Saved by "SOS" in the Sand
Two mariners who were stranded on an uninhabited Pacific island in Chuuk State, Federated States of Micronesia, are safe, on Friday, after writing “SOS” in the sand.
A U.S. Navy P-8A Poseidon aircraft crew was responding to a report from AMVER vessel British Mariner of flashing lights when they spotted survivors on the beach near the makeshift sign. This information was then relayed to search and rescue coordinators at Coast Guard Sector Guam. The survivors were picked up and transferred by patrol boat Palikir to Nomwin Atoll.
The 18-foot vessel was reported as overdue on August 19. The couple, Linus and Sabina Jack, both in their 50s, departed Weno Island on August 17 with limited supplies and no emergency equipment on board en route Tamatam with an expected arrival of August 18.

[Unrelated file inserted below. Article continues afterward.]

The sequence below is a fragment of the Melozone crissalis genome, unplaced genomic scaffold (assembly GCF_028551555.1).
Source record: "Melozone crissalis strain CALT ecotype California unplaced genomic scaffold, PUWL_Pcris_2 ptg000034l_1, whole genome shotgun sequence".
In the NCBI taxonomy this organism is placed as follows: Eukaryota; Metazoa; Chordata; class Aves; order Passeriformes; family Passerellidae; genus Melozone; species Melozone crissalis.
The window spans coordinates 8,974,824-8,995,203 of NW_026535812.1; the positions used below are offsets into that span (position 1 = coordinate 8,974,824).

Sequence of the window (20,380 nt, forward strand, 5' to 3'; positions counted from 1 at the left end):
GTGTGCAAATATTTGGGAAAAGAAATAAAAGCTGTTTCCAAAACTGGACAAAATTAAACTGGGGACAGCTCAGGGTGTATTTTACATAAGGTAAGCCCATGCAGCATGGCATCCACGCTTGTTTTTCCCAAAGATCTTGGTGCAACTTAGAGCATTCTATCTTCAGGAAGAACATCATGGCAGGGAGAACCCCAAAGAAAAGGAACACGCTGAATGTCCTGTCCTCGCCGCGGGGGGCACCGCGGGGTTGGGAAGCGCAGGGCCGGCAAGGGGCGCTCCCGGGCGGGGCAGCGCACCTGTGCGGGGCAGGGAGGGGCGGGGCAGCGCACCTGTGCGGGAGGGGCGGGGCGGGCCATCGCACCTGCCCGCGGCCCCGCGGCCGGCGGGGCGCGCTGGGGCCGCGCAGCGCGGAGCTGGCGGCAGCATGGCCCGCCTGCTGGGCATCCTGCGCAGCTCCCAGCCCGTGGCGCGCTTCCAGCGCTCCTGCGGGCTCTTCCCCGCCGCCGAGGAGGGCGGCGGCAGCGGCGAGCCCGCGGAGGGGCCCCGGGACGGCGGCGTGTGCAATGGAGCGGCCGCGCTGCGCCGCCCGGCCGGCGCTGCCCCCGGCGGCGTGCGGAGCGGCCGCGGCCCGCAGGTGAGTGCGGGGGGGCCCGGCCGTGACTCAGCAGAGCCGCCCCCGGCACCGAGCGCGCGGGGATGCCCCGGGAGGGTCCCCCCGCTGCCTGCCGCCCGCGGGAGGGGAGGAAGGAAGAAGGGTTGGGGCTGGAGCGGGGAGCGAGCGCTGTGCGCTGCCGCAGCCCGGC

British Mariner spotted light signals from an island while conducting a search pattern provided by the Coast Guard on August 24.
During the seven-day search, Sector Guam watchstanders coordinated the assistance of 14 AMVER vessels, two aircraft crews and one FSM National Police Patrol boat, searching a total of 16,571 square miles.
The rescue is the second in the region this year. In April, three men were rescued from the Micronesian island of Fanadik, after their boat capsized two miles from shore. The men used palm fronds to spell “Help” in the sand. They were rescued by the U.S. Navy after three days.
AMVER, sponsored by the U.S. Coast Guard, is a computer-based voluntary global ship reporting system used worldwide by search and rescue authorities. With AMVER, rescue coordinators can identify participating ships in the area of distress and request the ships' to divert and respond.